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An Interview with SooYun Cho, Foreign Law Intern

Today’s interview is with SooYun Cho, a foreign law intern at the Law Library of Congress.  SooYun, who will be going back for her third and last year of law school at the University of Montreal this fall, is currently working with Nicolas Boring on research related to French speaking jurisdictions.

SooYun Cho, foreign law intern. Photo by Donna Sokol

Describe your background.

I was born in Seoul, South Korea, and I lived in Korea until I was eleven years old. I then moved to Montreal, Canada, with my mom and my brother and we became Canadians. My parents chose Montreal because it was a city where I could learn two languages at once. It was definitely not easy, but thanks to this experience, I grew to enjoy learning new languages and I am now learning Mandarin in my spare time.

What is your academic/professional history?

I currently study at the University of Montreal Law School and I will be starting my third and last year this coming fall.

How would you describe your job to other people?

I’m an intern in the Global Legal Research Directorate and I work with Nicolas who is a foreign law specialist for all French-speaking jurisdictions. Whenever the United States Congress, other government institutions or the public need legal research assistance on laws of French-speaking countries, the requests are assigned to Nicolas. Under his supervision, I provide answers to these inquiries using the Law Library’s large collection of print and electronic primary and secondary resources. I also keep up-to-date with legal news in French-speaking countries and I write Global Legal Monitor articles when important legal developments take place.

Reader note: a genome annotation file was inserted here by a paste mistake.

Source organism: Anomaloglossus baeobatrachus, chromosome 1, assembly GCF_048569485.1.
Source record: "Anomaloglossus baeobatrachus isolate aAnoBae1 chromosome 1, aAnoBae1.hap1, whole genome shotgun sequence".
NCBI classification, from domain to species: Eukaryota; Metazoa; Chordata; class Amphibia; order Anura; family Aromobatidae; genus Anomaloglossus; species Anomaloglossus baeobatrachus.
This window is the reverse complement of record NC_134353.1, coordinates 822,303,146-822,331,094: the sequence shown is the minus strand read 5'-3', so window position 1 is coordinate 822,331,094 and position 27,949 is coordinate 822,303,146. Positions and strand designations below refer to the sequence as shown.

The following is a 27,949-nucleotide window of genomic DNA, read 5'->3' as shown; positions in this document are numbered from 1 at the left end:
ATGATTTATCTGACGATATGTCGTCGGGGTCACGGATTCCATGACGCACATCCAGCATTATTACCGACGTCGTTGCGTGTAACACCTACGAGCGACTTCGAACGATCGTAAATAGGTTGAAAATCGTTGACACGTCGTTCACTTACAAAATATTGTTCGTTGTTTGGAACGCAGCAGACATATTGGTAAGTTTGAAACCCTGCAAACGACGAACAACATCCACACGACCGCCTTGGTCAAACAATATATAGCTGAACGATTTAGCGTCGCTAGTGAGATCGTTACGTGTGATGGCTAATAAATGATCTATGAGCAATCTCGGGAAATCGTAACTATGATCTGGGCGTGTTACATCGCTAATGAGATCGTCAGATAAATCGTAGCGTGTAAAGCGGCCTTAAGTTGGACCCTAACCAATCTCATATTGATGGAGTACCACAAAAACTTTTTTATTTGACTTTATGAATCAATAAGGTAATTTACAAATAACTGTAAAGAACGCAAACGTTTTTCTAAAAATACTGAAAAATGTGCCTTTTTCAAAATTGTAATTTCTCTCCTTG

Why did you want to work at the Law Library of Congress?

I wanted to work at the Law Library of Congress because the Library offers a unique research experience like nowhere else in the world. Since the Law Library of Congress has extensive legal resources from around the globe, I knew that the Library would also get requests for a lot of different countries in various fields of law. I liked the fact that every day would be different and that every request would be a new challenge.

What is the most interesting fact you have learned about the Law Library of Congress?

When I look at the hundreds of Korean law books that the Law Library has, I think to myself that I wouldn’t ever need to go to a law school in Korea to pass the Korean bar exam. I could study all the material at the Law Library and I would still be ready to practice in Korea without spending a penny. This is just to say that the Law Library really has a lot of books for all countries, small or big. Being the biggest library in the world, this should be obvious, but it is still very fascinating. Also, since I am one of the few people who can read Korean among the staff, it makes me feel like all those hundreds of Korean books are there just for me and that’s a nice feeling.

What’s something most of your co-workers do not know about you?

I am a heavy gamer. I play League of Legends and Overwatch almost every day. I particularly like these two games because they are competitive but they also require a lot of teamwork to win.

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